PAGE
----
Matt Groening/USA/1997-98; R4 (4-disc set)
Fox/RS, NZ$59.95 | Reviewed by Graeme Edgeler

The Simpsons: Season 9 saw its 200th episode – the Emmy Award-winning “Trash of the Titans”. This milestone season receives a timely DVD release this year – with the Simpsons 18th season, currently airing, to see episode 400, and the long-awaited Simpsons Movie in cinemas July.

The episodes are now ten years old, and die-hard fans will have seen each a half dozen times in syndication, but the DVD offers the opportunity to see them once more uncut and uncompressed (that’s around 30 minutes extra over the season), and without the credits ruined by a halfscreen promo and a voiceover – just as five-fingered God intended.

There are true Simpson’s classics in the ninth season – it was the year of the “City of New York vs. Homer Simpson” and “Lost our Lisa” – but sadly, it was also the first year of the inevitable decline, and the year of creator Matt Groening’s “Worst. Episode. Ever.”: “The Principal and the Pauper”. Doubtless, these episodes of The Simpsons remained highlights of the television year – 1997/8 saw the demise of Seinfeld, and the beginning of Buffy and genre-leading Ally McBeal, though not much else – but they are a slight step down from the heyday of seasons four through eight.

You’ll laugh. A lot. But not quite as long, nor as loudly, as you might have in a truly classic season – and it’s still a few seasons before “Kill the Alligator and Run”. It’s well worth a purchase – there are some truly great episodes – and it’s merely that this first season helmed by Mike Scully isn’t as consistently brilliant as the earlier Oakley-Weinstein, Jean-Reiss and Mirkin-led efforts.

Long-winded episode synopses are the preserve of wikipedia and fansites, and those interested can seek plot-lines and allusions from one of the many out there (I suggest wiki or snpp.com). Among the 25 episodes is a diverse selection: from strong character-driven episodes like “Lisa’s Sax” (in which we learn the story of Bart’s first day at Springfield Elementary... and how Lisa got her first Sax) and “This Little Wiggy” (where fan-favourite Ralph shows Bart there’s more to him than glue-eating), to the wackier plots that would characterise The Simpsons’ later seasons (and the Mike Scully era in particular), such as “The Joy of Sect” (where our favourite family joins the lima-bean-eating Movementarians). Add in Phil Hartman’s last appearances as Lionel Hutz, and the first appearance of down-on-his-luck Gil (he’ll get his star turn in “Kill Gil: Vols. 1 and 2”) and there’s a lot to look for in season nine.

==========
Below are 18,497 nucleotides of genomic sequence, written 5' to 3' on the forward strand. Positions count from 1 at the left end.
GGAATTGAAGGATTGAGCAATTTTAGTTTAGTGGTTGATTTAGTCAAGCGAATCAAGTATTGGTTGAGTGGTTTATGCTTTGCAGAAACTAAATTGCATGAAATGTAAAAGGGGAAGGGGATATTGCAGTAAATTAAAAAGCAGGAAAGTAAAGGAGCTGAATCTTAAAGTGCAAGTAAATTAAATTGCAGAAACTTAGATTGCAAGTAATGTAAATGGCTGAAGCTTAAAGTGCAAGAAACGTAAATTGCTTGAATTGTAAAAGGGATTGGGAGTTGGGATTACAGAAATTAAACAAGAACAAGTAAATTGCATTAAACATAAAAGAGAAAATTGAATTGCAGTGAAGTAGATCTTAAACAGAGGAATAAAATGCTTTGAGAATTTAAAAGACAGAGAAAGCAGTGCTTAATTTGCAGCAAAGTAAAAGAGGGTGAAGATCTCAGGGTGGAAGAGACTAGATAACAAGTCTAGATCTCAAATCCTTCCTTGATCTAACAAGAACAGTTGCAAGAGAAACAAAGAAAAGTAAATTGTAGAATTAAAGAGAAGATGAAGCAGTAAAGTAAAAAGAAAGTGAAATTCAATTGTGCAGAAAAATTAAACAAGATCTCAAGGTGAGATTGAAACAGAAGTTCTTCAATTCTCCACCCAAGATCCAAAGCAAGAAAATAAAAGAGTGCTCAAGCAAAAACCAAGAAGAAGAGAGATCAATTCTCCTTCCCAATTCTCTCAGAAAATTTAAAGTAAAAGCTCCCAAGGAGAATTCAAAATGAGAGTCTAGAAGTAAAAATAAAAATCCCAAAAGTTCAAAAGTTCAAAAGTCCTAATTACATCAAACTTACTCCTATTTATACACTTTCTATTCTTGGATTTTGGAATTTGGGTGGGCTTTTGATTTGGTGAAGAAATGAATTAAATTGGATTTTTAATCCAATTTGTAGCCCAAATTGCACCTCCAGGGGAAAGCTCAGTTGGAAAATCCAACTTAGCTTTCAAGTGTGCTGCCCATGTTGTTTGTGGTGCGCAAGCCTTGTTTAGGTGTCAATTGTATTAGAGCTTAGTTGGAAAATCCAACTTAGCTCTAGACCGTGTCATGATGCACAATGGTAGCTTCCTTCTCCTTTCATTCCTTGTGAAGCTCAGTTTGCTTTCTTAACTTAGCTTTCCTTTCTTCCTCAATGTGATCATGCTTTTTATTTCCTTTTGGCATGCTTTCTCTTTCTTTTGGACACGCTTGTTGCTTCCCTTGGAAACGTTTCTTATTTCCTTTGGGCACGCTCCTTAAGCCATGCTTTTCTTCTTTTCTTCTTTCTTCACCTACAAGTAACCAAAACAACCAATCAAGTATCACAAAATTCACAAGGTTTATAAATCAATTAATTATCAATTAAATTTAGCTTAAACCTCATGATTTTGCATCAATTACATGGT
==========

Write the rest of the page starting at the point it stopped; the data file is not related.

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THE DVD set itself is among the best TV-on-DVD sets you’ll find, with bonus features longer than the actual programmes: commentaries on every episode (some with more than one), animation showcases, TV advertisements (though nothing to rival the Flintstones’ Winston cigarette efforts) and more than 15 minutes of deleted scenes (plus more deleted scenes available as Easter eggs.

The video has less of a problem with edge-enhancement than some of earlier box sets (and they looked pretty good!), and the ‘seamless’ branching of the deleted scenes, if still imperfect, is the best it’s been. It’s not quite reference quality, but this is the best The Simpsons will ever look (at least until July).

Two alternative box arts are available – a collectible plastic Lisa-head, continuing the line the commenced with season six, and a cardboard box for conservatives and late-comers. Although the plastic casing falls far short of the standard of the Star Trek sets, the problems that manifested with the first and second in the collectible line are gone.